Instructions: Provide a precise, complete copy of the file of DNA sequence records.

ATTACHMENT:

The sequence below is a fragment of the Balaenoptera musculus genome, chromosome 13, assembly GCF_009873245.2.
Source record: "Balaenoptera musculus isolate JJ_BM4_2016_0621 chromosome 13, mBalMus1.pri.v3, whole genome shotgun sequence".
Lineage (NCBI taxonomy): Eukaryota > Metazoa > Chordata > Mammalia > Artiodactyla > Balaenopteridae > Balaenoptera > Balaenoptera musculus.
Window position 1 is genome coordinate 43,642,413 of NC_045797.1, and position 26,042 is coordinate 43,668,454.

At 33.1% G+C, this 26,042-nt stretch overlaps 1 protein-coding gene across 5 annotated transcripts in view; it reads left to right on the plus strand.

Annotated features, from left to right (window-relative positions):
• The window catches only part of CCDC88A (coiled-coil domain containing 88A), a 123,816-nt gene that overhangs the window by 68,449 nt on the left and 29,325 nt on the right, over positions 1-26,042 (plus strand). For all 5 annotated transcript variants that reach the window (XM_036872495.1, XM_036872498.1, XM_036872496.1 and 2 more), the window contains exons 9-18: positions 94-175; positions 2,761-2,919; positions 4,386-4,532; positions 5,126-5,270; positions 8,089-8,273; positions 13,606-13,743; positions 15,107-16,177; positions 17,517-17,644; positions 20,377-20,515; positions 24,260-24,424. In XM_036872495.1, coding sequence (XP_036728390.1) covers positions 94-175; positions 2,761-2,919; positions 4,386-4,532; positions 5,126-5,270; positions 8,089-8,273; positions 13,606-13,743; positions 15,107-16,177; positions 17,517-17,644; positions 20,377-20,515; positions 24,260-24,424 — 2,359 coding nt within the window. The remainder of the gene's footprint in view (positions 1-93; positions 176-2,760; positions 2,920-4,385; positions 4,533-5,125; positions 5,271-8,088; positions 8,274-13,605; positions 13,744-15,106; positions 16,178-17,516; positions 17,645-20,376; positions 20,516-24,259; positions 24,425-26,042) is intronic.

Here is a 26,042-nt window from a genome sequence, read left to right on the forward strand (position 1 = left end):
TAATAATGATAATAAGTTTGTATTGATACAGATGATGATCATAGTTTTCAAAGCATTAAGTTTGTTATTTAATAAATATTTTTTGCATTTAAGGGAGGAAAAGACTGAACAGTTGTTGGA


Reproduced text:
The sequence below is a fragment of the Balaenoptera musculus genome, chromosome 13, assembly GCF_009873245.2.
Source record: "Balaenoptera musculus isolate JJ_BM4_2016_0621 chromosome 13, mBalMus1.pri.v3, whole genome shotgun sequence".
Lineage (NCBI taxonomy): Eukaryota > Metazoa > Chordata > Mammalia > Artiodactyla > Balaenopteridae > Balaenoptera > Balaenoptera musculus.
Window position 1 is genome coordinate 43,642,413 of NC_045797.1, and position 26,042 is coordinate 43,668,454.

At 33.1% G+C, this 26,042-nt stretch overlaps 1 protein-coding gene across 5 annotated transcripts in view; it reads left to right on the plus strand.

Annotated features, from left to right (window-relative positions):
• The window catches only part of CCDC88A (coiled-coil domain containing 88A), a 123,816-nt gene that overhangs the window by 68,449 nt on the left and 29,325 nt on the right, over positions 1-26,042 (plus strand). For all 5 annotated transcript variants that reach the window (XM_036872495.1, XM_036872498.1, XM_036872496.1 and 2 more), the window contains exons 9-18: positions 94-175; positions 2,761-2,919; positions 4,386-4,532; positions 5,126-5,270; positions 8,089-8,273; positions 13,606-13,743; positions 15,107-16,177; positions 17,517-17,644; positions 20,377-20,515; positions 24,260-24,424. In XM_036872495.1, coding sequence (XP_036728390.1) covers positions 94-175; positions 2,761-2,919; positions 4,386-4,532; positions 5,126-5,270; positions 8,089-8,273; positions 13,606-13,743; positions 15,107-16,177; positions 17,517-17,644; positions 20,377-20,515; positions 24,260-24,424 — 2,359 coding nt within the window. The remainder of the gene's footprint in view (positions 1-93; positions 176-2,760; positions 2,920-4,385; positions 4,533-5,125; positions 5,271-8,088; positions 8,274-13,605; positions 13,744-15,106; positions 16,178-17,516; positions 17,645-20,376; positions 20,516-24,259; positions 24,425-26,042) is intronic.

Here is a 26,042-nt window from a genome sequence, read left to right on the forward strand (position 1 = left end):
TAATAATGATAATAAGTTTGTATTGATACAGATGATGATCATAGTTTTCAAAGCATTAAGTTTGTTATTTAATAAATATTTTTTGCATTTAAGGGAGGAAAAGACTGAACAGTTGTTGGA